Is an Ideal Combustion Cycle Possible? Feedback from Experts.

In summary, an engine could have a very low exhaust gas temperature and does not need any coolant radiator. The aim is to recapture most of the water to avoid bringing it with the engine.
  • #1
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Hey guys,

I need to get some feedbacks from all of you here. Do you guys think it is possible for an engine to have a very low exhaust gas temperature and does not need any coolant radiator?

The aim is simple, with lesser heat rejected through exhaust gas and radiator, there will be more heat from either a gas turbine or piston engine to be converted into kinetic energy.

US Army tank command initiated the research back in the 70s and with all the great results that they got, I am surprised why it has never been heard again. The paper can be found here linkinghub.elsevier.com/retrieve/pii/S0082078475803985

Someday we should thank these few Army researchers, they have done a lot for mankind.
 
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  • #2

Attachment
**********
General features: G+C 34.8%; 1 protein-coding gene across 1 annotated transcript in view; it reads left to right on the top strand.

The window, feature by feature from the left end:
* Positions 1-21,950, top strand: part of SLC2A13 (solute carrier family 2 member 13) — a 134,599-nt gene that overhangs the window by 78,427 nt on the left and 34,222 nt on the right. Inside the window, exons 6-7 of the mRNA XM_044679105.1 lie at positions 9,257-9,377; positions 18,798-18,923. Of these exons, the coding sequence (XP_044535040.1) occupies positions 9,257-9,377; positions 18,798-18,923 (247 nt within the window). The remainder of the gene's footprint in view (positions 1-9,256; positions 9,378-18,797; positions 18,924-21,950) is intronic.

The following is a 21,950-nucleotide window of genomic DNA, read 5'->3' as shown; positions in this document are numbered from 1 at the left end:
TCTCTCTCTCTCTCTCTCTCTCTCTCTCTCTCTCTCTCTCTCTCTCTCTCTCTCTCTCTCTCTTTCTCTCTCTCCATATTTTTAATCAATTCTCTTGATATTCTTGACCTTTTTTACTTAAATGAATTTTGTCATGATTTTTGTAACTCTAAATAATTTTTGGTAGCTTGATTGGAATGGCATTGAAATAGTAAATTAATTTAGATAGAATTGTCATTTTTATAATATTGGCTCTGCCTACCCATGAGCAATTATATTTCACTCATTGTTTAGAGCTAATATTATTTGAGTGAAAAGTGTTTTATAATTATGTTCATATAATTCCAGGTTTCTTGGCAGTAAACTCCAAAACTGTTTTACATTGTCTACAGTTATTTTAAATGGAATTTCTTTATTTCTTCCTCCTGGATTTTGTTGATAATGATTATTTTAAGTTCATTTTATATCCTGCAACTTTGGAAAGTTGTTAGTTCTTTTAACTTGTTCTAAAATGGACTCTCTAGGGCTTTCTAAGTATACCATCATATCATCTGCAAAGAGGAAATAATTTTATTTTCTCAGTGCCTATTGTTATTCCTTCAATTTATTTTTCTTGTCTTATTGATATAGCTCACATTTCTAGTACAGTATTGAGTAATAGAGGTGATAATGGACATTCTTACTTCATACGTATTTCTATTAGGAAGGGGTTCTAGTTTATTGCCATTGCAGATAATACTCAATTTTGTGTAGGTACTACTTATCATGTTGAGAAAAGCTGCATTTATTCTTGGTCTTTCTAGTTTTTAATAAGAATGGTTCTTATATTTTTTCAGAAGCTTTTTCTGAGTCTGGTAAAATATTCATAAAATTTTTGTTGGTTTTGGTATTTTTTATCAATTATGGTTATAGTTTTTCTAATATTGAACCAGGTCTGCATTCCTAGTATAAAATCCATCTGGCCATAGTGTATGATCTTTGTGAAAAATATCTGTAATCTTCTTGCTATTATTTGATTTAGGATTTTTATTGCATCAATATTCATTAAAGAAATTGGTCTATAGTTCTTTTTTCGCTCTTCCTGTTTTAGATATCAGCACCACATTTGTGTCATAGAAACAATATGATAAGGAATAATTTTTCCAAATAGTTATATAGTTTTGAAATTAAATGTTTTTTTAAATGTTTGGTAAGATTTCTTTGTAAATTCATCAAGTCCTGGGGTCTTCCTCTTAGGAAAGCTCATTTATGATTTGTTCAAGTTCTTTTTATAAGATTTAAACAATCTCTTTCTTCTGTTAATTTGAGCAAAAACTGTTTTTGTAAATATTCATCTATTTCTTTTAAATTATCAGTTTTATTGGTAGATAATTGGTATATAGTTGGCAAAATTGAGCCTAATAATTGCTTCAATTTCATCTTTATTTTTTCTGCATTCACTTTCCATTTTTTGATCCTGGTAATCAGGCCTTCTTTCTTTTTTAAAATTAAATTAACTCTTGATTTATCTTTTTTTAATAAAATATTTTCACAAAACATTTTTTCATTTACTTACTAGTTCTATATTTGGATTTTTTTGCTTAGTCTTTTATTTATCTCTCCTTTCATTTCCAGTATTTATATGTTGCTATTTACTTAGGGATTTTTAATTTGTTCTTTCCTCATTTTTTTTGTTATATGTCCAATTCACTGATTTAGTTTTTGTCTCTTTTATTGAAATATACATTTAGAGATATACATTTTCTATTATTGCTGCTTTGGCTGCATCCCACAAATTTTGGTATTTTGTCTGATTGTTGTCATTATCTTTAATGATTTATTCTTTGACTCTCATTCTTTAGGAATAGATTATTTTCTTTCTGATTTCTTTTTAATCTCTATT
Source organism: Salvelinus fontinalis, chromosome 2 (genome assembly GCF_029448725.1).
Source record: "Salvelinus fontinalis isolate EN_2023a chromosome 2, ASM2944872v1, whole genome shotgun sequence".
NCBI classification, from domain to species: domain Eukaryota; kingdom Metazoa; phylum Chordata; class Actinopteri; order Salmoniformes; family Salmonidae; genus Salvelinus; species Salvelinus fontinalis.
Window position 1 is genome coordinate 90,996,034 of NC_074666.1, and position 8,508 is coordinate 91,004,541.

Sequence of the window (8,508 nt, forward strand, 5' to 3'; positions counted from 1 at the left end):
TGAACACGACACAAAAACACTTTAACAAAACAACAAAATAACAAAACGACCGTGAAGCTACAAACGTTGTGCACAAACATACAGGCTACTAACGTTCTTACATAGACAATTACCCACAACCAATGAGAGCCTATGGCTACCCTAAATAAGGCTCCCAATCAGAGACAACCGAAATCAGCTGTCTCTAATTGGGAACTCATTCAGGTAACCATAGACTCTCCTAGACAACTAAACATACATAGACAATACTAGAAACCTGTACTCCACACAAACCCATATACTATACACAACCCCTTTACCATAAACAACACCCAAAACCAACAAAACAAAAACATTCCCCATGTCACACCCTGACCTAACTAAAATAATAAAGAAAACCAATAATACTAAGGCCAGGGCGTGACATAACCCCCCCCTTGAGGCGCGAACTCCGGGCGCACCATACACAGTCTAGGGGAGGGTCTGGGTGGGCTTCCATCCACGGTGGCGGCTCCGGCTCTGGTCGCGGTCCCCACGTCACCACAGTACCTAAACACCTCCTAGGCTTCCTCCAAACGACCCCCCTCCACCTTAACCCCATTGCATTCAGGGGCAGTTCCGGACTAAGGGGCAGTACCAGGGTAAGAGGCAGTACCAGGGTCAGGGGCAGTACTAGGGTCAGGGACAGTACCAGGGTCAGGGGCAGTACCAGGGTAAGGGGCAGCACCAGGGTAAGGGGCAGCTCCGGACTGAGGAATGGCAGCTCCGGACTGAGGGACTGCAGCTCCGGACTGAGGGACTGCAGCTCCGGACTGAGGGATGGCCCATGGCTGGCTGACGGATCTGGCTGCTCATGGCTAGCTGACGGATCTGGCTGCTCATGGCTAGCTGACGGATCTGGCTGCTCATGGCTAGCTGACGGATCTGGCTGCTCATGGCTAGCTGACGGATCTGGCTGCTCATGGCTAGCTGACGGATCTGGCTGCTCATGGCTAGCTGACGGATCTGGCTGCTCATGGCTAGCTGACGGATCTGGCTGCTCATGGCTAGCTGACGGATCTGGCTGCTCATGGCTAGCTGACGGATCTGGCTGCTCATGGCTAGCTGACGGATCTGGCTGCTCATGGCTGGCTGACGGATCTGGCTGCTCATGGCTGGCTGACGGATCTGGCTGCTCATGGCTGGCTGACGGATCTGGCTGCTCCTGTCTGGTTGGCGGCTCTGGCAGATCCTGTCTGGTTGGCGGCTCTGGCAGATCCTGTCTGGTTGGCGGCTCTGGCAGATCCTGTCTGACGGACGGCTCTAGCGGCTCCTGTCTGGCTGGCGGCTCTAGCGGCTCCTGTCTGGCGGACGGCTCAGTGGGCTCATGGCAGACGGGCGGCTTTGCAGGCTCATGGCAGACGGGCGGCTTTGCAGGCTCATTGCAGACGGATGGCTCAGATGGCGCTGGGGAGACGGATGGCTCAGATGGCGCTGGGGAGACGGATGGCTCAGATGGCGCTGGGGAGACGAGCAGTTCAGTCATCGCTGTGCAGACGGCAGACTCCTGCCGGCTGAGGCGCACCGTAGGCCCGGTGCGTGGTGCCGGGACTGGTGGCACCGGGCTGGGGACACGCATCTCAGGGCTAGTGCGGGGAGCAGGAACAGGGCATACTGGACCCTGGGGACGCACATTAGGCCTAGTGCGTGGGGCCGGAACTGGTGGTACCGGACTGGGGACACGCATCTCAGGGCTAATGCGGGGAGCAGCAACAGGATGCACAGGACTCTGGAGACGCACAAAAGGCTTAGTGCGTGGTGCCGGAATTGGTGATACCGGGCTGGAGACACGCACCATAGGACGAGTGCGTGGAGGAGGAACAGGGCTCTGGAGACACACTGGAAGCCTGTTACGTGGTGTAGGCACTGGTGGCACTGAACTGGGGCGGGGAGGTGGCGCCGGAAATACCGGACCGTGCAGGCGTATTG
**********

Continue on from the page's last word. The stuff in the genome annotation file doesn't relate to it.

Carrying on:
Welcome to PF.

There are a very large number of engines that don't require a radiator, including many basic internal combustion engines (2 and 4 stroke lawn mowers, for example), many motorcyles and gas turbines (jets).

For the temperature of the exhaust, you can always recover heat from it to lower it and utilize some sort of combined-cycle, but that requires a heat exchanger and costs money, so there is a cost-benefit ratio to consider.

From your link, the idea of water injection has been around for a while and has pros and cons - one of the cons is the need to carry water in addition to fuel.
 
  • #3
Russ,

Thanks a lot. the best part about having water injection is that water having far higher specific heat capacity in both liquid and gaseous state absorbs the combustion heat better than nitrogen or carbon dioxide.

Once water is in vapor form, it has higher gas constant R thus it expands better than both nitrogen and carbon dioxide too.

We can also pack in a lot of thermal energy and transport it into the combustion chamber using water as the energy carrier.

As for carrying it, if you read the paper from the US army, by cooling the exhaust gas, we should be able to recover most of the water thus we don't need to bring lots of it.

To me, the use of oxygen and water may enable us to achieve the holy grail of ideal combustion cycle.
 
  • #4
Depends what you mean by ideal, and what you are getting at. Speaking using the engineering definition of idea:

Ideal in a thermodynamic sense - no.
Ideal in a mechanical sense... sadly no also.

'Ideal' cases are simply impossible to achieve in real life due to physical constraints.